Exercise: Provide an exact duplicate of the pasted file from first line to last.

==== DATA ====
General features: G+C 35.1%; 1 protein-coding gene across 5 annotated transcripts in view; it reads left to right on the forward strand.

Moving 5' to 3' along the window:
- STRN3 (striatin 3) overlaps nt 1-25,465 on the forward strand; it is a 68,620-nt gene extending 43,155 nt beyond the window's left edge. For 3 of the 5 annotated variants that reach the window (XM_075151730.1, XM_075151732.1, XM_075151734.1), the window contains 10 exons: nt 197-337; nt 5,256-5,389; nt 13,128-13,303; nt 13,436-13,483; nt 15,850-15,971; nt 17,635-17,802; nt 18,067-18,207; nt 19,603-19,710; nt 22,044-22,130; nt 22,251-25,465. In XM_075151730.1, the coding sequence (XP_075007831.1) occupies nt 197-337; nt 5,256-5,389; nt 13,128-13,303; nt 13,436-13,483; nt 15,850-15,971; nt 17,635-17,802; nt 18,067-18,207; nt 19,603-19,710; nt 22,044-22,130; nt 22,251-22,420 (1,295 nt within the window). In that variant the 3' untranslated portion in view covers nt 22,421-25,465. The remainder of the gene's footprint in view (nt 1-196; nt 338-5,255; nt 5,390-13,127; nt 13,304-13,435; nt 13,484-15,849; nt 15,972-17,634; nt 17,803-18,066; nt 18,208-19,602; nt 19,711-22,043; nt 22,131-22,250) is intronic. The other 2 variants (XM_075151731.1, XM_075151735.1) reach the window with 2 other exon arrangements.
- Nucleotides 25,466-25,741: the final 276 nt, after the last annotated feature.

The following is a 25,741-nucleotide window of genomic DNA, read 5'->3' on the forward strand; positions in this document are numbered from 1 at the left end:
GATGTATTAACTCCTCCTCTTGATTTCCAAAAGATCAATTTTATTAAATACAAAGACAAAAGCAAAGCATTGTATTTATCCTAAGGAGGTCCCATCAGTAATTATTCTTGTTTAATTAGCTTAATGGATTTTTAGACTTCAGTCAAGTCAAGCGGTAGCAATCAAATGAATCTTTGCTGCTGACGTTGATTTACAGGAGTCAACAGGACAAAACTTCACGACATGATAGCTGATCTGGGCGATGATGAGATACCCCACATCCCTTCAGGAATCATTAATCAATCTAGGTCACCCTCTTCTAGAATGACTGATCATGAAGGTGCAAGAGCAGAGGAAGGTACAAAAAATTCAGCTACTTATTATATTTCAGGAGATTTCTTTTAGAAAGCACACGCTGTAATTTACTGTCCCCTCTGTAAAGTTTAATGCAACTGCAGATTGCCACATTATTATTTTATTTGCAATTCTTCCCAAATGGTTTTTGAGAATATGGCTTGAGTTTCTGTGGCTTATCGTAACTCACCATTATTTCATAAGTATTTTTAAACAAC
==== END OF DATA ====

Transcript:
General features: G+C 35.1%; 1 protein-coding gene across 5 annotated transcripts in view; it reads left to right on the forward strand.

Moving 5' to 3' along the window:
- STRN3 (striatin 3) overlaps nt 1-25,465 on the forward strand; it is a 68,620-nt gene extending 43,155 nt beyond the window's left edge. For 3 of the 5 annotated variants that reach the window (XM_075151730.1, XM_075151732.1, XM_075151734.1), the window contains 10 exons: nt 197-337; nt 5,256-5,389; nt 13,128-13,303; nt 13,436-13,483; nt 15,850-15,971; nt 17,635-17,802; nt 18,067-18,207; nt 19,603-19,710; nt 22,044-22,130; nt 22,251-25,465. In XM_075151730.1, the coding sequence (XP_075007831.1) occupies nt 197-337; nt 5,256-5,389; nt 13,128-13,303; nt 13,436-13,483; nt 15,850-15,971; nt 17,635-17,802; nt 18,067-18,207; nt 19,603-19,710; nt 22,044-22,130; nt 22,251-22,420 (1,295 nt within the window). In that variant the 3' untranslated portion in view covers nt 22,421-25,465. The remainder of the gene's footprint in view (nt 1-196; nt 338-5,255; nt 5,390-13,127; nt 13,304-13,435; nt 13,484-15,849; nt 15,972-17,634; nt 17,803-18,066; nt 18,208-19,602; nt 19,711-22,043; nt 22,131-22,250) is intronic. The other 2 variants (XM_075151731.1, XM_075151735.1) reach the window with 2 other exon arrangements.
- Nucleotides 25,466-25,741: the final 276 nt, after the last annotated feature.

The following is a 25,741-nucleotide window of genomic DNA, read 5'->3' on the forward strand; positions in this document are numbered from 1 at the left end:
GATGTATTAACTCCTCCTCTTGATTTCCAAAAGATCAATTTTATTAAATACAAAGACAAAAGCAAAGCATTGTATTTATCCTAAGGAGGTCCCATCAGTAATTATTCTTGTTTAATTAGCTTAATGGATTTTTAGACTTCAGTCAAGTCAAGCGGTAGCAATCAAATGAATCTTTGCTGCTGACGTTGATTTACAGGAGTCAACAGGACAAAACTTCACGACATGATAGCTGATCTGGGCGATGATGAGATACCCCACATCCCTTCAGGAATCATTAATCAATCTAGGTCACCCTCTTCTAGAATGACTGATCATGAAGGTGCAAGAGCAGAGGAAGGTACAAAAAATTCAGCTACTTATTATATTTCAGGAGATTTCTTTTAGAAAGCACACGCTGTAATTTACTGTCCCCTCTGTAAAGTTTAATGCAACTGCAGATTGCCACATTATTATTTTATTTGCAATTCTTCCCAAATGGTTTTTGAGAATATGGCTTGAGTTTCTGTGGCTTATCGTAACTCACCATTATTTCATAAGTATTTTTAAACAAC